What is a CL-100?

I’m often asked by buyers and sellers alike – “what is a CL-100?” When it comes time to buy or sell your home, this is an item many forget which eventually costs time, money, and sometimes, the transaction to fall apart. As beautiful as our home state of South Carolina is, our humid climate makes for a perfect breeding ground for our least favorite insects – termites. “CL” stands for “clear letter,” indicating there are no current termite infestations in your home. However, not that an inspector will not stop there.

What is the Inspector looking for?

There are a few factors inspectors will look for including signs of termites, carpenter ants, carpenter bees, wood-destroying beetles, and wood-decay fungi. The concentration of these wood-damaging forces in the Lowcountry are very high due to our hot and humid climate. In addition, the majority of structures in our area are constructed with white pine, a delicacy for termites. The inspector will check for wood rot (which is most often occurring in a Lowcountry’s crawl space), high moisture content in the wood structure, and other evidence of termite presence and damaged wood.
Additionally, the inspector will look for…

  • Visible evidence of active, or previous infestation of termites or other wood-destroying insects
  • Visible evidence of whether there has been prior termite treatment
  • If there is evidence of active wood-destroying fungi below the main floor (indicating a wood moisture content of 28% or above). Note: Fungus will only grow if there is enough moisture, so it is important to find the direct cause of the moisture and work to resolve the problem.
  • Any visibly damaged wooden members below the main first floor of the home including columns, sills, door jambs, exterior stairs, and porches.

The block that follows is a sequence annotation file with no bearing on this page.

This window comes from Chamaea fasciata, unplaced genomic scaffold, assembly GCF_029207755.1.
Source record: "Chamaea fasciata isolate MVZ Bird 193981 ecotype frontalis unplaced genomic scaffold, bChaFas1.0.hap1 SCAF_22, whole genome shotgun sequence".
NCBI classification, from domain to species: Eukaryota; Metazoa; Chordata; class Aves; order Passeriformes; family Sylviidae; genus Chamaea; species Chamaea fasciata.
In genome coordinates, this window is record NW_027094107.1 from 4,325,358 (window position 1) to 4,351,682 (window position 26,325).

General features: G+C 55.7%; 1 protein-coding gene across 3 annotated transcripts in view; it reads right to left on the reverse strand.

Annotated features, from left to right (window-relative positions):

What if my CL-100 inspection comes back unsatisfactory?

During the sale of home in South Carolina involving a lender, a CL-100 is typically mandatory prior to closing. Therefore, the seller must obtain a CL-100 for the buyer to declare the home structurally sound in order to continue the purchase or sale of property.

However, in the event your CL-100 inspection comes back unsatisfactory, the remediation process can take up to 2 days to 2 weeks, and cost anywhere from $250 – $5,000 +, so make sure you order the CL-100 inspection immediately after the contract is ratified so you have time to remediate the issues and obtain a CL-100 for the buyer’s lender. Additionally, if the cost is prohibitive, don’t hesitate to request that your agent propose that the remediation of any issues are born by the buyer, or are at least split down the middle.

One other item to note is that not all lenders will require a CL-100 at closing. Therefore, if you are unable to attain a CL-100 by the closing date, ask your closing attorney to work with the lending institution. Specifically, a good compromise is that a CL-100 be delivered subject to the remediation process being completed after closing.

Always Take Preventative Measures.

As has been established, termites, fungi, wood rot, etc. can throw a serious wrench in the transaction. The good news is that such wood destroying organisms be treated and serious damage can be avoided if the home is covered by a termite bond.
If you’re planning to sell your house in the near future, here are a few tips to protect your home and ensure you receive a “CL-100 clear.”

  • Have your home regularly inspected